Hackney is well known for being one of the most diverse areas in the country. It is a place where you can walk past Turkish supermarkets, Jamaican take-aways, fish and chip shops or Nigerian restaurants on one road. It is an area where mosques, synagogues and churches lie within five minutes of each other. Living in Hackney means having diversity at your fingertips. And living in Hackney for a long time can mean that we take these things for granted.
But I think it is important for us to recognise just how well diversity works in Hackney. It is easy to forget once you have lived in Hackney for a while that such diverse communities are living side-by-side and for the most part in a harmonious way. For me, Hackney is a microcosm of multicultural Britain. And there are many lessons the rest of the country could learn from community relations here.
Part of the strength of Hackney’s multiculturalism is its strong sense of communities. There are any number of community organisations and groups that come together on common issues, interests or identities. I am sure that many readers will be aware of these groups and the work they do, and will probably be involved in some type of community-based activity. There are two groups that illustrate well the sense of community that characterises Hackney’s diversity.
The first is the Agudas Israel Housing Association and its flagship project on Schonfeld Square. I visited the Square this month as they were opening a new section that would act as a synagogue and a day centre. The area provides rented accommodation for families and sheltered accommodation for elderly people. It is designed to specifically cater for the needs of the Orthodox Jewish community. Recently Schonfeld Square was described in “Inside Housing” magazine:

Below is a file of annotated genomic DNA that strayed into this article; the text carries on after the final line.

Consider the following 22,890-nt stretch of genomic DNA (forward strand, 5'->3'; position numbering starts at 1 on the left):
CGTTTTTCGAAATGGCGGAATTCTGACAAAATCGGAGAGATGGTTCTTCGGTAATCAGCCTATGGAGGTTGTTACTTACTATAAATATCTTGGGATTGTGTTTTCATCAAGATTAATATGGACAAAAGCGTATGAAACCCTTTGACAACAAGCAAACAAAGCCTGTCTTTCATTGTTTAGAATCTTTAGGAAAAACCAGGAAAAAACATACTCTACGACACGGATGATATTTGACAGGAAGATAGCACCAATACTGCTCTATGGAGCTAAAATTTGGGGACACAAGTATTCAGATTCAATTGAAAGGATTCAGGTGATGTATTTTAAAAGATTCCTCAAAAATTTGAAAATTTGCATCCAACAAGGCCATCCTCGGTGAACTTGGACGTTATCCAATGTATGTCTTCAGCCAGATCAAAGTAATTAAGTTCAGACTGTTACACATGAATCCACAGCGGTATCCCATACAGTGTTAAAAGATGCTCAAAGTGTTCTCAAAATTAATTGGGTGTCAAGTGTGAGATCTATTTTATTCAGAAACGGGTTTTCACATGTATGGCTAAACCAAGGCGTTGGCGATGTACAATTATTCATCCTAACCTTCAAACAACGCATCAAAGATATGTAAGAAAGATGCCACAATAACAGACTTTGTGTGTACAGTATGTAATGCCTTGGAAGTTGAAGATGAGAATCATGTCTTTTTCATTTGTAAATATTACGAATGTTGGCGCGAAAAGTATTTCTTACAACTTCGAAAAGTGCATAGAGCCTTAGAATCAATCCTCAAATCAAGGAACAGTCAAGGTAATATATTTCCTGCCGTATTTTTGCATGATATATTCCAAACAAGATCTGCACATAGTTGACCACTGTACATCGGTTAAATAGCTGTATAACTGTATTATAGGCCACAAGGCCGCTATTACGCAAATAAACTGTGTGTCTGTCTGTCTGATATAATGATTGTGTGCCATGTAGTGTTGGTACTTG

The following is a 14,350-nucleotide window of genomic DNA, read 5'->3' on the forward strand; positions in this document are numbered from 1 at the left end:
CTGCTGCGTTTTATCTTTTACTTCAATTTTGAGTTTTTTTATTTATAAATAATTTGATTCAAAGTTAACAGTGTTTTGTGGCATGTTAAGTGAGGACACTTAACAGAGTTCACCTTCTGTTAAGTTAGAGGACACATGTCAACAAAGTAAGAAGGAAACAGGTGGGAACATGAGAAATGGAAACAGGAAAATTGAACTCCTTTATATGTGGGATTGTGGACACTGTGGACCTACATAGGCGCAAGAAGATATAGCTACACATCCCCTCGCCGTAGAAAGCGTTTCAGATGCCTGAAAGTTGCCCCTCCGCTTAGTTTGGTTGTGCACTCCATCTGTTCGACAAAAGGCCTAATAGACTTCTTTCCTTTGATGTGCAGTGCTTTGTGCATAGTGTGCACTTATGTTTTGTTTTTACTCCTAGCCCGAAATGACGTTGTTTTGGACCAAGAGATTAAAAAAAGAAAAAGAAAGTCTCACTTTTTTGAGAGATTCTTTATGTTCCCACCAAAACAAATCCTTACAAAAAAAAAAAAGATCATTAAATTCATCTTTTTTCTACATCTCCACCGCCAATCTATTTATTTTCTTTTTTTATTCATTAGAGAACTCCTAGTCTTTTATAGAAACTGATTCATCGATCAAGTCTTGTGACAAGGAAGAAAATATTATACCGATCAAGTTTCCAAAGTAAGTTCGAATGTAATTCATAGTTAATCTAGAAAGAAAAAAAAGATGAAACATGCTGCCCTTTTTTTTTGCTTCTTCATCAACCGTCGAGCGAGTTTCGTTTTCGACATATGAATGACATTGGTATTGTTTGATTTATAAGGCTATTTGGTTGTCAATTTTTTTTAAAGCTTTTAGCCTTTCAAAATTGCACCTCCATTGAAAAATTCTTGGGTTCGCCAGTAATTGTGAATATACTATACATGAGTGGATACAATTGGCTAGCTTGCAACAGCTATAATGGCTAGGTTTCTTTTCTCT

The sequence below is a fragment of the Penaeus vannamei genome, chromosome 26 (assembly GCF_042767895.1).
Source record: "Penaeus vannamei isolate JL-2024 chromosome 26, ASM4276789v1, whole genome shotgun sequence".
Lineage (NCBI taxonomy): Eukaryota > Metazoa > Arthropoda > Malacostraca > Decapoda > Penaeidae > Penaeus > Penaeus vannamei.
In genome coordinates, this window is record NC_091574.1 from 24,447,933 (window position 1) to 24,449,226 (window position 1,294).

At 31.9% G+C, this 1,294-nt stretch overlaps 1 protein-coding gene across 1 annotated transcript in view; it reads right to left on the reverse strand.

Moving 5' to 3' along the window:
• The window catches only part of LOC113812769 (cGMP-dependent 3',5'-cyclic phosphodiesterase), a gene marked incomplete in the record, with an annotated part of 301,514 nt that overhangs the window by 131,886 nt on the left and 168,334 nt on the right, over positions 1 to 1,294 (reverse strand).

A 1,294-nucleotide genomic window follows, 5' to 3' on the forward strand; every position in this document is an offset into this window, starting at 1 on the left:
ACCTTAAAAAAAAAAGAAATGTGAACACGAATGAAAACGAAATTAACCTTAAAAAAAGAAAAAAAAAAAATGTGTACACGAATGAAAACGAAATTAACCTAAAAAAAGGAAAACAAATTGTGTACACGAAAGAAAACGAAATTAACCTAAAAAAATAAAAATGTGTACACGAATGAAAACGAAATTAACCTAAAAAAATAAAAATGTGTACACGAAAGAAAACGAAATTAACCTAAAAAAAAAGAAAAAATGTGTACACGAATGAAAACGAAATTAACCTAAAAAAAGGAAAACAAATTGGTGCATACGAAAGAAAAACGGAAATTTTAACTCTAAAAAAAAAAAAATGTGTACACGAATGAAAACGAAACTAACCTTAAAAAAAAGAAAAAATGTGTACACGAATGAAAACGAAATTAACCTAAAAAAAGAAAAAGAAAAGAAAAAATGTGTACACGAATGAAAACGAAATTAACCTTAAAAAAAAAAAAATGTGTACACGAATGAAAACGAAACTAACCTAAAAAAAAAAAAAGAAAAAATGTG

“This is an extraordinary development by a small housing association…It has been designed around a terrific square and one of the entrances in a large cupola. There is a tremendous sense of community and architectural cohesion.”
The Association is also responsible for the only Jewish mother-and-baby home in the UK. The North London Muslim Housing Association plays a similar role for Hackney’s Muslim community. Both organisations are focused on empowering the local community within their housing needs. They work with other community organisations and the Council.
The Muslim Jewish Forum, based in Hackney, has never failed to amaze people who learn about its existence. Leading members of the Jewish and Muslim faiths in London come together to discuss community issues and act as a board that members of the community can consult. Whilst elsewhere in the world the two groups are experiencing insurmountable tensions, in Hackney the focus is on common aims and beliefs. This is partly due to the foresight of community leaders who see that the experience of different minority groups in this country are often similar. It is also due to the fact that as an area Hackney has a long-standing tradition of diversity. The population here is ever-changing and residents are adept at accepting and welcoming different cultures.